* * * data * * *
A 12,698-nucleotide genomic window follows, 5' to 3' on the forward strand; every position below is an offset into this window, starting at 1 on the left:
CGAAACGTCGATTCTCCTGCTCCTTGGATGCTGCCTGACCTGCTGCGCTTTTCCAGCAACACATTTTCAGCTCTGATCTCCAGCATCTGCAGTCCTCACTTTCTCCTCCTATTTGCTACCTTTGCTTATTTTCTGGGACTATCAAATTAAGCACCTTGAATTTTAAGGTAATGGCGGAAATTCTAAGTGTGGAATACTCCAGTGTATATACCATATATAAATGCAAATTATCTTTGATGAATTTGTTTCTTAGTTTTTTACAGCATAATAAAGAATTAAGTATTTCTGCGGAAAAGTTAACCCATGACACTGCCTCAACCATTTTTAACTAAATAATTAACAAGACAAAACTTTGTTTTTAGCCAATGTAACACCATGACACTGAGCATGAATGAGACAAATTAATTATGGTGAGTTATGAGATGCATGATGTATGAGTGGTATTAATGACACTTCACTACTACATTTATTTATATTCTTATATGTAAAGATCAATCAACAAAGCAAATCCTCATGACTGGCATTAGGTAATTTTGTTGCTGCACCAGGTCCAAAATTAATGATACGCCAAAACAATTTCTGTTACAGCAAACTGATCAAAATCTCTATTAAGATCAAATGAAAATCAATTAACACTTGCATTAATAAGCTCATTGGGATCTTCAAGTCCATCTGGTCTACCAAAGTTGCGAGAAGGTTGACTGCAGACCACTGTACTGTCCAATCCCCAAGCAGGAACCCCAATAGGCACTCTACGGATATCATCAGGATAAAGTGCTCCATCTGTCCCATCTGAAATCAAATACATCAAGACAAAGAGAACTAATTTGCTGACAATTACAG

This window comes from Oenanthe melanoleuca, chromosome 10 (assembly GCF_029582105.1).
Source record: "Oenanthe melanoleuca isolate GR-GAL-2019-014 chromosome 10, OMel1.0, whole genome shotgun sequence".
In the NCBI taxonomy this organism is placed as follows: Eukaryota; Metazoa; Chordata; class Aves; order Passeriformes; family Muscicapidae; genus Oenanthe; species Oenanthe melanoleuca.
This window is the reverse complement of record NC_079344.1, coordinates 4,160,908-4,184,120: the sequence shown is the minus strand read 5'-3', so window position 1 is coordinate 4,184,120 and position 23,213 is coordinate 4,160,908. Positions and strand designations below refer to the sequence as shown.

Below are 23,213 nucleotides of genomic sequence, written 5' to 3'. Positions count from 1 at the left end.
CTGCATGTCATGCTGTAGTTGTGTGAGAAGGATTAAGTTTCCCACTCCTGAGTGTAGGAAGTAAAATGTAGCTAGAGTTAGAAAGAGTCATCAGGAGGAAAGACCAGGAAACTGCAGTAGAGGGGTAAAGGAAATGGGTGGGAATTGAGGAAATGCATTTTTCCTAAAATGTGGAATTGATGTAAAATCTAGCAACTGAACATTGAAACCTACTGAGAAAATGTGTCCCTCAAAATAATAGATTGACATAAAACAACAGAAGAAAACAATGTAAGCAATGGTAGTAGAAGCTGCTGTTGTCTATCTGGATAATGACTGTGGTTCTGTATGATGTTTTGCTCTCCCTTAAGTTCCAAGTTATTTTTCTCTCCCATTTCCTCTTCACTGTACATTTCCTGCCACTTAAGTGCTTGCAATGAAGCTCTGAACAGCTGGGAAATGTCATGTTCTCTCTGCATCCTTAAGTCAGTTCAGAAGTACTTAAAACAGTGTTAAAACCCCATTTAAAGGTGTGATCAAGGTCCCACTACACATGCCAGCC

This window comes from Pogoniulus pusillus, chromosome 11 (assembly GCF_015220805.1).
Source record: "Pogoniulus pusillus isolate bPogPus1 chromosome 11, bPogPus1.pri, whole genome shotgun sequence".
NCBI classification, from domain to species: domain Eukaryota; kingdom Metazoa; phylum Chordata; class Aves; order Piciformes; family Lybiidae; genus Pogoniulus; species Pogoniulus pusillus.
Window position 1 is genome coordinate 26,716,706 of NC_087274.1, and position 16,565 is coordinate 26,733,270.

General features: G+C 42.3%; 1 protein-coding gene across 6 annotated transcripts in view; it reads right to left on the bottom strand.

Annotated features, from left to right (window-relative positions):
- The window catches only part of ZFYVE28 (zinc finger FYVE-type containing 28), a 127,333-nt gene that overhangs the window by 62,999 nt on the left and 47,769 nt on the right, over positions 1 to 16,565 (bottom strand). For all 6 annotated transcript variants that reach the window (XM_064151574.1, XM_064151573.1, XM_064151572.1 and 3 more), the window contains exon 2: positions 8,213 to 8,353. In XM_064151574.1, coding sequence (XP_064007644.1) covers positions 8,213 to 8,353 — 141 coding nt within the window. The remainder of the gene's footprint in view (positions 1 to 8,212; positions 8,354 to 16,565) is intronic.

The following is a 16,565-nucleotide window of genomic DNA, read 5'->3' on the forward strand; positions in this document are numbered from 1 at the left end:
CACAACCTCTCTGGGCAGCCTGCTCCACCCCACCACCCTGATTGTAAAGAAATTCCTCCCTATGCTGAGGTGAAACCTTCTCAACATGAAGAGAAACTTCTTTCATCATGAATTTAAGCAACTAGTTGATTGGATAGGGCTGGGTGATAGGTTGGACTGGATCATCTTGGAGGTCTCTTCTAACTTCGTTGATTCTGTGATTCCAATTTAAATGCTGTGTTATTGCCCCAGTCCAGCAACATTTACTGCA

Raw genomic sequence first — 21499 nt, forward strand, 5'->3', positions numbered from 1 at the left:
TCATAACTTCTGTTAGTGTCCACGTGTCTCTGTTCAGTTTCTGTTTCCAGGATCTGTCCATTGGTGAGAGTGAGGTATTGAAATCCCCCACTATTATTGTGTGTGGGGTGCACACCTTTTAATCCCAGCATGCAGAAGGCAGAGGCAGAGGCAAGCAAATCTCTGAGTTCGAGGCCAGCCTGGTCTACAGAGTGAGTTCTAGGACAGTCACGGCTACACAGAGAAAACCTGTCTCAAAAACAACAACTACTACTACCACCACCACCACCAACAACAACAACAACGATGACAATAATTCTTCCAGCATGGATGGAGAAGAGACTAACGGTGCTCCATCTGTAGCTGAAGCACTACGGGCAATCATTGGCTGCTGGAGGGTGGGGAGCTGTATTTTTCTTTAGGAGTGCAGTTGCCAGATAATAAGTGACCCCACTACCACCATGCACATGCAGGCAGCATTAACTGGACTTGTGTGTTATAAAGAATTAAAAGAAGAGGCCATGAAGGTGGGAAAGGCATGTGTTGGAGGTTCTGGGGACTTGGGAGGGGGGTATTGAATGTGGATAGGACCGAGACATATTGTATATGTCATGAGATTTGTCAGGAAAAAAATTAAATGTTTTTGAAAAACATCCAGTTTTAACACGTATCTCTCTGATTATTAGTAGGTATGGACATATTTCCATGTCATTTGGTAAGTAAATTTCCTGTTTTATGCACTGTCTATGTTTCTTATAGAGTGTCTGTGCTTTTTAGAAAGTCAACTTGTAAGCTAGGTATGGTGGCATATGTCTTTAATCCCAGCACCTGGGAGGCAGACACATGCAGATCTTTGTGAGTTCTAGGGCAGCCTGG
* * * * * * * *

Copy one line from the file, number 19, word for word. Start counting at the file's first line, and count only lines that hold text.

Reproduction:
TCATAACTTCTGTTAGTGTCCACGTGTCTCTGTTCAGTTTCTGTTTCCAGGATCTGTCCATTGGTGAGAGTGAGGTATTGAAATCCCCCACTATTATTGTGTGTGGGGTGCACACCTTTTAATCCCAGCATGCAGAAGGCAGAGGCAGAGGCAAGCAAATCTCTGAGTTCGAGGCCAGCCTGGTCTACAGAGTGAGTTCTAGGACAGTCACGGCTACACAGAGAAAACCTGTCTCAAAAACAACAACTACTACTACCACCACCACCACCAACAACAACAACAACGATGACAATAATTCTTCCAGCATGGATGGAGAAGAGACTAACGGTGCTCCATCTGTAGCTGAAGCACTACGGGCAATCATTGGCTGCTGGAGGGTGGGGAGCTGTATTTTTCTTTAGGAGTGCAGTTGCCAGATAATAAGTGACCCCACTACCACCATGCACATGCAGGCAGCATTAACTGGACTTGTGTGTTATAAAGAATTAAAAGAAGAGGCCATGAAGGTGGGAAAGGCATGTGTTGGAGGTTCTGGGGACTTGGGAGGGGGGTATTGAATGTGGATAGGACCGAGACATATTGTATATGTCATGAGATTTGTCAGGAAAAAAATTAAATGTTTTTGAAAAACATCCAGTTTTAACACGTATCTCTCTGATTATTAGTAGGTATGGACATATTTCCATGTCATTTGGTAAGTAAATTTCCTGTTTTATGCACTGTCTATGTTTCTTATAGAGTGTCTGTGCTTTTTAGAAAGTCAACTTGTAAGCTAGGTATGGTGGCATATGTCTTTAATCCCAGCACCTGGGAGGCAGACACATGCAGATCTTTGTGAGTTCTAGGGCAGCCTGG